Another Lesson in Church Math

majority

What to Do When the Majority Is Wrong

We’ve written before about church math—how it doesn’t add up the way we expect it to.

Church leaders, with managerial mindsets, look at church statistics and conclude that it would be better use of resources to combine two  churches and sell one property with everyone joining together as one big happy family in the best-positioned location.

They go ahead and put things in motion and discover that instead of two churches with 100 members each merging to form one church of 200, they now have one church with 50.

Here’s another math problem for churches. Which is more reliable? One voice or thirty?

Imagine a controversial issue. The Church’s usual response is to form a committee of 30, choosing the best minds of people representing all sides of an issue. Finding the right committee members could take months!

Next, schedule meetings and discussion groups. Fly committee members all over the country, if necessary. Add a few more months to the process. At last, write a social statement that defines the group’s resolution. Attach a disclaimer to the end that negates everything the paper says to satisfy the minority and trust that no one will read that far.

Publish the committee’s report with fanfare. Post it on the web. Forget about it.

The issue usually remains unresolved, but at least there is something to provide to curious outside parties. They probably won’t read the whole thing.

Nobody is really happy. The most disgruntled will leave. Life will go on as if the committee had never met in the first place.

Some issues are not for group resolution. They are for us to resolve as individuals with our consciences open to God. Kudos to the founders of the ELCA in recognizing this with their constitutional “interdependence.”

The problem is they failed to provide a structure to support the goal of interdependence.

When individuals resolve issues in their own minds, their ideas take on power. Passion results and passion is high-octane fuel.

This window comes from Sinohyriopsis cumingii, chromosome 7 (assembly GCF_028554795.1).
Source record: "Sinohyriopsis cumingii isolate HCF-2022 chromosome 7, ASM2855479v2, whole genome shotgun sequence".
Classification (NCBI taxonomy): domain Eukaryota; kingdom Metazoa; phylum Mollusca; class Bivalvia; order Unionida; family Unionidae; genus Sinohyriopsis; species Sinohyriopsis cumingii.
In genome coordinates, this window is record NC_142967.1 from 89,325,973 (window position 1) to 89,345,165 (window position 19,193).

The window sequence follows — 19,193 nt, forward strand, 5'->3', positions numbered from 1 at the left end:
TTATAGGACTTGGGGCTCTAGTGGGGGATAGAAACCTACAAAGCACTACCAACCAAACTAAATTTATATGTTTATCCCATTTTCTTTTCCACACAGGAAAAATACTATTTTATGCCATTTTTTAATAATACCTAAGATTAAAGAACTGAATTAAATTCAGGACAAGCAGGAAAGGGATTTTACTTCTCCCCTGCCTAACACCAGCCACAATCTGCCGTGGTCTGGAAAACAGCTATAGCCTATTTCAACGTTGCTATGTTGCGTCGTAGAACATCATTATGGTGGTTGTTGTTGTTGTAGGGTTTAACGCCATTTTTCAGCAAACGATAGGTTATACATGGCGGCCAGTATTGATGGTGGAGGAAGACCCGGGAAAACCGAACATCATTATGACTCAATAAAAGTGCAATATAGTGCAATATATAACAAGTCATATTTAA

Committees have power only when there is a dynamic leader. Otherwise, they sputter along on watered-down low octane.

Sometimes the majority is wrong.

There aren’t too many examples of majority voting in the Bible.

  • The majority voted to create a Golden Calf.
  • The majority voted for King Saul.
  • The majority voted for Barabbus.

The Bible is largely a record of the power of individual faith—self-discernment. God usually spoke to individuals in the Bible. It’s mankind that strives for the validation of numbers.

Mark Schaefer tells an interesting cautionary tale in a recent post. 

This true story is about a company who routinely spends significant money on product research. focus groups and consumer surveying. They were proud of their process and product.

Then one day one person said something that made a difference.

Fortunately, he was heard and the company acted on it. It wasn’t popular. The company was making big changes based on a comment of just ONE person. There was plenty of grumbling.

Read the story. In the end, they were all thankful they had listened.

How does the church treat the lone voices out there?

Church people are like any organization. We discuss. We vote. We follow majorities. Sometimes we work toward consensus. Sometimes we follow orders. Sometimes when the numbers aren’t going our way, we look for ways to bypass our rules.

Rarely do we find a place for that lone voice that persistently says, “Wait a minute. This may not be the way we ought to go.”

Sometimes one person is right and the majority is wrong. It can be a very uncomfortable pew!

We must make room for the lone voice.

If we don’t, we are squandering resources.

Sadly, that’s usually just fine with the Church.

photo credit: tantek via photopincc
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